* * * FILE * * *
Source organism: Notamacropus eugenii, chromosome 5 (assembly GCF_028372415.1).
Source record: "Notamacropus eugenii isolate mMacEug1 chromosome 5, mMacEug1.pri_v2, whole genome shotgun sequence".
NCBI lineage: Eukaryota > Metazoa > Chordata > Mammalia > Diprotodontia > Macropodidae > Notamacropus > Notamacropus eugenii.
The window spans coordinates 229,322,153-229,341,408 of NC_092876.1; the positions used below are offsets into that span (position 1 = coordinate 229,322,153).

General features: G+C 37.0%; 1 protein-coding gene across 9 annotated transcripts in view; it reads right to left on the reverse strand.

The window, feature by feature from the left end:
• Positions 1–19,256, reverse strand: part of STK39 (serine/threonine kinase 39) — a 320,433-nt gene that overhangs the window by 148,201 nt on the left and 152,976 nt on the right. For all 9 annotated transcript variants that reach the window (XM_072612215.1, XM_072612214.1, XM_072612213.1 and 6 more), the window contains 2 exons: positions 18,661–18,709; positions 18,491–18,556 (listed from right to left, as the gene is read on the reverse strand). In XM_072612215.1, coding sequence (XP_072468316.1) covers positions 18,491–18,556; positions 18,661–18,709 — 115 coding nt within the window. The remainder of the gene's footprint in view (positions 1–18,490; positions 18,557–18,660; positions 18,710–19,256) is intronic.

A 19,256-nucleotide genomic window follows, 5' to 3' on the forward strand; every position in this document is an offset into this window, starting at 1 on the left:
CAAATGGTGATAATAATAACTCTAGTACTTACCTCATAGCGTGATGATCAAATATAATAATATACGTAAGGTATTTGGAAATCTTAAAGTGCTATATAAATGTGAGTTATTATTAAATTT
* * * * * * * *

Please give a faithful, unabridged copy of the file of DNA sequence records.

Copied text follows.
Source organism: Notamacropus eugenii, chromosome 5 (assembly GCF_028372415.1).
Source record: "Notamacropus eugenii isolate mMacEug1 chromosome 5, mMacEug1.pri_v2, whole genome shotgun sequence".
NCBI lineage: Eukaryota > Metazoa > Chordata > Mammalia > Diprotodontia > Macropodidae > Notamacropus > Notamacropus eugenii.
The window spans coordinates 229,322,153-229,341,408 of NC_092876.1; the positions used below are offsets into that span (position 1 = coordinate 229,322,153).

General features: G+C 37.0%; 1 protein-coding gene across 9 annotated transcripts in view; it reads right to left on the reverse strand.

The window, feature by feature from the left end:
• Positions 1–19,256, reverse strand: part of STK39 (serine/threonine kinase 39) — a 320,433-nt gene that overhangs the window by 148,201 nt on the left and 152,976 nt on the right. For all 9 annotated transcript variants that reach the window (XM_072612215.1, XM_072612214.1, XM_072612213.1 and 6 more), the window contains 2 exons: positions 18,661–18,709; positions 18,491–18,556 (listed from right to left, as the gene is read on the reverse strand). In XM_072612215.1, coding sequence (XP_072468316.1) covers positions 18,491–18,556; positions 18,661–18,709 — 115 coding nt within the window. The remainder of the gene's footprint in view (positions 1–18,490; positions 18,557–18,660; positions 18,710–19,256) is intronic.

A 19,256-nucleotide genomic window follows, 5' to 3' on the forward strand; every position in this document is an offset into this window, starting at 1 on the left:
CAAATGGTGATAATAATAACTCTAGTACTTACCTCATAGCGTGATGATCAAATATAATAATATACGTAAGGTATTTGGAAATCTTAAAGTGCTATATAAATGTGAGTTATTATTAAATTT